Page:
Joint Task Force on Undergraduate Physics Programs

J-TUPP is a joint task force convened by APS and the American Association of Physics Teachers (AAPT) and was charged with preparing a report that engages and informs physicists in answering the question:

What skills and knowledge should the next generation of undergraduate physics degree holders possess to be well prepared for a diverse set of careers?

The report provides guidance for physicists considering revising undergraduate curriculum to improve the education of a diverse student population. The report includes recommendations on content, pedagogy, professional skills, and student engagement and documents student outcomes.

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Final Report

Phys21: Preparing Physics Students for 21st Century Careers

Members of academic physics departments have long prided themselves on preparing undergraduate students for careers in physics. For many faculty members, a successful physics career means an academic research and teaching position like the ones that they themselves hold. However, the overwhelming majority of people who receive a bachelor’s degree in physics are employed outside academia for all or part of their careers, and are engaged in a wide variety of work. About half of this work is in the private sector, and the remainder is in colleges and universities, high schools, the military, and national laboratories. Few physics programs are explicitly designed to prepare students for this likely career outcome.

This report provides information about the skills and knowledge that employers of physicists are seeking, and describes ways in which physics departments can help students acquire those skills and that knowledge. Not only will departments that take up this challenge and provide the preparation their graduates need better serve all of their current students, they are also likely to attract a more diverse set of students with a broader range of career interests. In an era in which academic institutions are increasingly scrutinized regarding the return on investment that their programs provide to students (in the form of enhanced employment prospects), it is in physics departments' interest to recognize the importance of this challenge.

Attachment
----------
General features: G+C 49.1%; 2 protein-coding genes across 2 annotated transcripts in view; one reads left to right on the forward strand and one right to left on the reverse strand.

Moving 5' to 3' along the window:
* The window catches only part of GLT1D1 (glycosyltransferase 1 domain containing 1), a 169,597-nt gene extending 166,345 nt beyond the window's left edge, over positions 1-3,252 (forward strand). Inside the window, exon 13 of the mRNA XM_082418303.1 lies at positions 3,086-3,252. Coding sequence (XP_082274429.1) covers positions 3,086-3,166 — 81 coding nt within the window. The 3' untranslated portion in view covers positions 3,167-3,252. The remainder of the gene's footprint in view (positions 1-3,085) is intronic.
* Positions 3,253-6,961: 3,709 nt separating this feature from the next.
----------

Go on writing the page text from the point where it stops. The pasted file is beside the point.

This report comprises an assessment of the employment landscape that physics bachelor's recipients are entering; a compilation of the knowledge, skills, and attitudes that graduates need for successful careers; a set of learning goals that physics departments can adopt to promote their graduates' success; and descriptions of ways that physics departments, perhaps with assistance from industrial partners, professional societies, and funding agencies, can ensure that those learning goals are met.


  • Paula Heron, co-chair, University of Washington
  • Laurie McNeil, co-chair, University of North Carolina, Chapel Hill
  • Douglas Arion, Carthage College
  • Walter Buell, The Aerospace Corporation
  • S. James Gates, University of Maryland
  • Sandeep Giri, Google Inc.
  • Elizabeth McCormack, Bryn Mawr College
  • Helen Quinn, Stanford Linear Accelerator Center
  • Quinton Williams, Howard University
  • Lawrence Woolf, General Atomics Aeronautical Systems

J-TUBB April 2015

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This material is based upon work supported by the National Science Foundation under Grant No. 1540570.